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2. Biological Diversity of the Maldives

The richness of biological diversity of the Maldives, among species, within species and between ecosystems, is striking. This is particularly true of marine biodiversity. Hundreds of species of multicoloured tropical fish, in all sizes and shapes, along with an abundance of corals and shells live in the sea and near the reef surrounding every island and reef formation. Though the extent of terrestrial flora and fauna is less rich, it too is nevertheless important within the country's natural resource stocks.

Historically, Maldivians have depended upon their country's marine resources for their survival. Tourism and fisheries, the country's two largest earning industries, are based on marine resources. Accordingly, the future economic prosperity of the Maldivian economy is clearly dependent on guaranteeing the sustainability and status of these natural assets. Yet, despite the tremendous importance of these resources, the extent of biological diversity existing in the Maldives, including marine life, flora and fauna, has not been adequately researched or documented.

The range of biological diversity in the Maldives is largely confined to a tropical island environment. Some studies have shown that flora and fauna differ between the northern and southern islands. Many species resemble their ancestors from mainland Asia, however, they have evolved through time to adapt to the conditions of the Maldives. One theory holds that most fauna arrived on the archipelago using the Lacadives, as well as the direct drift from the north-easterly monsoon winds, and that the majority of wildlife originated in India and Sri Lanka. It does not, however, discount the possibility of colonisation from Africa given similarities with fauna on the southern islands (Webb, 1988). In terms of flora, the archipelago has a diverse vegetation cover, especially given the existence of poor and infertile soils. The south, particularly islands such as Fuamulaku and Hithadoo, have a richer diversification of plant species than northern islands. Some of the habitats available for wildlife in the Maldives are illustrated in Figure 3.

2.1 Terrestrial Biodiversity

Compared to the rest of the Indo-Malayan region, the Maldive Islands exhibit a relatively small proportion of representative species, and the archipelago is not associated with an abundant terrestrial wildlife (Webb, 1988). Similarly, the Maldives are relatively poor in terms of terrestrial floral diversity. The 1994 State of the Environment Report records some 583 plant species in the Maldives, of which 55 percent are cultivated species. Over 30 plant species are recognised for their medicinal value and are utilised for traditional medicine practices. A Catalogue of Plants prepared by the Ministry of Fisheries and Agriculture (1992) lists 429 species of plants as illustrated in Table 6 below. The World Conservation Union has recorded 277 local and 450 introduced vascular plants (Davis, Heywood and Hamilton, 1995). In general, most of the plants currently found in the Maldives, both ornamental and agricultural, have been introduced from outside.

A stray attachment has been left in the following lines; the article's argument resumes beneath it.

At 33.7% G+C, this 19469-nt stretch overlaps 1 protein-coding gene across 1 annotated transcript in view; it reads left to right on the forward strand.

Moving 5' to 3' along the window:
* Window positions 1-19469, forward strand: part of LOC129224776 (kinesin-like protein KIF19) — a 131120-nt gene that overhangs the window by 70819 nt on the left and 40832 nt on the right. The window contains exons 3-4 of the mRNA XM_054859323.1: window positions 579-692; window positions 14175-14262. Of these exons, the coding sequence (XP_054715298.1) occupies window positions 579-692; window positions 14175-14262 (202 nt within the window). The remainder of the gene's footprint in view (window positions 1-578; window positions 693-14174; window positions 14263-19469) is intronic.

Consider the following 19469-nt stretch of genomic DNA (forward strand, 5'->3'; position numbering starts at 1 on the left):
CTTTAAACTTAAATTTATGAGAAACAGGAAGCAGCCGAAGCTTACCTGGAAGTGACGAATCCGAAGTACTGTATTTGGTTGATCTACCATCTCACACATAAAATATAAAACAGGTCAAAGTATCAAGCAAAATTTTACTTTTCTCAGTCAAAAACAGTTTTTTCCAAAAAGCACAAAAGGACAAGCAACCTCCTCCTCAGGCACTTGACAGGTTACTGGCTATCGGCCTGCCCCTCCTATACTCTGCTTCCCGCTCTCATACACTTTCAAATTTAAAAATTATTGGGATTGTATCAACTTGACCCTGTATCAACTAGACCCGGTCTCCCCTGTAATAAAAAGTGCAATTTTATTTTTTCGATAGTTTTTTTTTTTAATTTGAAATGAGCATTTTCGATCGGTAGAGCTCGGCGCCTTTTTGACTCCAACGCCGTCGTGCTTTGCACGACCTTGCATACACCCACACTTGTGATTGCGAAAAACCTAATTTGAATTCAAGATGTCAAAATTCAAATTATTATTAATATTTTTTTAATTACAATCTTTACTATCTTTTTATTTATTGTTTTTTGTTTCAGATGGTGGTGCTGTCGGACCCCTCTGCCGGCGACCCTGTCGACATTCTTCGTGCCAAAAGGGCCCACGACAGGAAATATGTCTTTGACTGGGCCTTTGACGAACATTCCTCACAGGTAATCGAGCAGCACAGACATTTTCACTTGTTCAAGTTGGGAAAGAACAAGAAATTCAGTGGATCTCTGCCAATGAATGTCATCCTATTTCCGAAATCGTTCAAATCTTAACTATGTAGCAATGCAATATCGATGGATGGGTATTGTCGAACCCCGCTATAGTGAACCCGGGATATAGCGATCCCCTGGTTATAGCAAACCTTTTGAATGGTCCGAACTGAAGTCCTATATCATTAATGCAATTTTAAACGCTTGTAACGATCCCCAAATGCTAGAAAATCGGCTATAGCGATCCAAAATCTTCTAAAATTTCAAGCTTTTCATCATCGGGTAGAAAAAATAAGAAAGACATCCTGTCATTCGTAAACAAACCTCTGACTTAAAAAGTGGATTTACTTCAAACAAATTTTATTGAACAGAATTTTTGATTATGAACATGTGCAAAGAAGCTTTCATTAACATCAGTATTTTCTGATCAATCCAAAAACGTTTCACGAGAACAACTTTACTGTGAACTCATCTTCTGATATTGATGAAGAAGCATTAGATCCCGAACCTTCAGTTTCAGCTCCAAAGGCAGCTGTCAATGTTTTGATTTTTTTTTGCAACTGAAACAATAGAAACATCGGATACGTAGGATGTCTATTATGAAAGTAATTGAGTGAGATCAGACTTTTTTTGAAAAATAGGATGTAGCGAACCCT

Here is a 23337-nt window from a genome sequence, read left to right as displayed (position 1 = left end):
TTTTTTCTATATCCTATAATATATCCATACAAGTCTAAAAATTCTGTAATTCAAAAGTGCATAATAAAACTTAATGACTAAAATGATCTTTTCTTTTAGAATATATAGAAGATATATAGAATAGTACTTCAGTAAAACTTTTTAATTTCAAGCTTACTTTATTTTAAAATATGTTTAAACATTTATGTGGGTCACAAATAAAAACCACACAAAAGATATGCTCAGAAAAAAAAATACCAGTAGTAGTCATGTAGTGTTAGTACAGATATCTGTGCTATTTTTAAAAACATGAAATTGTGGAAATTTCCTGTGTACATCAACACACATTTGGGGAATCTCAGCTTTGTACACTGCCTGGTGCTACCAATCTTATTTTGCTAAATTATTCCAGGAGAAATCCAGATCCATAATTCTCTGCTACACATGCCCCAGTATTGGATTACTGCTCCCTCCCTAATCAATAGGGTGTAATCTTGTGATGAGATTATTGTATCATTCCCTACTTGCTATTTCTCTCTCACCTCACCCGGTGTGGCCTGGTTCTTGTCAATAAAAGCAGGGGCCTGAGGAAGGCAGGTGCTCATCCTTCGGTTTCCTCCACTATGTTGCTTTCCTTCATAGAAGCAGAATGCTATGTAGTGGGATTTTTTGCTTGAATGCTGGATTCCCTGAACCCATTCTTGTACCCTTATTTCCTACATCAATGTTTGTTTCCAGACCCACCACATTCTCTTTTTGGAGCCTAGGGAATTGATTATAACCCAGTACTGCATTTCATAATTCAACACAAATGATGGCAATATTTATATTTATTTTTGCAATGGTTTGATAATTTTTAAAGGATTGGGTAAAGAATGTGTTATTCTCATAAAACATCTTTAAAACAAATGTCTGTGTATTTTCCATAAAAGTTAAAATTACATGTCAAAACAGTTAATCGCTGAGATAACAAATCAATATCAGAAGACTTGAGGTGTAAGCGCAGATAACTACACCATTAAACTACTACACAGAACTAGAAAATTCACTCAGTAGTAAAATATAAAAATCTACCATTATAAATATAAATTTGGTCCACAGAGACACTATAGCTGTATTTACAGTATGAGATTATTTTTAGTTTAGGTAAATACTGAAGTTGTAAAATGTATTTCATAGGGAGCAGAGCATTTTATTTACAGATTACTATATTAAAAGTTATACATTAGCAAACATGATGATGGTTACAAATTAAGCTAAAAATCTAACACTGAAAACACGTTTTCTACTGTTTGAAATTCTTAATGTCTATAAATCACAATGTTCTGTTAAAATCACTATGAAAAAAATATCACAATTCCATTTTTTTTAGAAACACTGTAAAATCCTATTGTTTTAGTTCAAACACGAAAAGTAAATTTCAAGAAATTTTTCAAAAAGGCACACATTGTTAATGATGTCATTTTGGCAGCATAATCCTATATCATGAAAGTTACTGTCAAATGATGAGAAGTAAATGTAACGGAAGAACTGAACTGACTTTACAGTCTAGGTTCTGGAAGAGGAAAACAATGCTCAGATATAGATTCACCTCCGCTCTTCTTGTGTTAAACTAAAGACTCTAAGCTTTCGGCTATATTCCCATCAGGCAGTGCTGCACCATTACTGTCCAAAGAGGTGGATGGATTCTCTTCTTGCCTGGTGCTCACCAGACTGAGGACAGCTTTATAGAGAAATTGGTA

Table 6. Distribution of Different Plants Species

CategoryNumber of species
Trees used for timber
Flowers and ornamental plants

Source: Ministry of Fisheries and Agriculture, 1992.

Agricultural Plants and Crops
Traditional farming systems in the Maldives are based on shifting agriculture, polycultural home gardens, agroforestry and taro pits. A diverse range of crops have been cultivated, including cereals, vegetables, fruits, tubers and plantation crops, by farmers (see Box 1 for a overview of agricultural development in the Maldives). Coconut, taros and banana are native to the Maldives, while a large number of different varieties and other crops have been introduced from elsewhere, a reflection of the many external trade and other relationships build up over the centuries. For instance, crops of Indo-Malayan origin, including coconut, banana, breadfruit, taros, citrus, mango and jujube, originated from the Malabar coast of India and Sri Lanka. Pumpkin, watermelon, papaya, custard apple and sweet potato originated from the Americas.

Wild stands of coconut exist on all the islands of the Maldives and coconut production remains a dominant agricultural activity. Coconuts and coconut products form an integral part of the Maldivian diet. Coconut timber is widely used for boat-building and construction purposes.

Maldivian Gender Roles in Bio-resource Management


Figure.3. A Cross Sectional View of Different Habitats
Source: McAllister, Anderson and Alfonso 1992

Crops found in the Maldives can be divided into the following five categories:

Field crops:millets, maize and sorghum, sugarcane
Vegetables:pumpkin, cucumber, ridge gourd, bitter gourd, eggplant, snake gourd, drumstick, taros, tapioca, sesbania, legumes
Fruit crops:bread fruit, banana, pineapple, mango, lemon, pomegranate, star apple, custard apple, passion fruit, screw pine, papaya, jack fruit, guava, jujube, citrus, bilimbi
Spices and cash crops:chillies, red onions, watermelons, ginger, turmeric, curry leaf, fennel, cumin, fenugreek
Plantation crops:coconut, areca nut

Box 1: History of Agricultural Development in the Maldives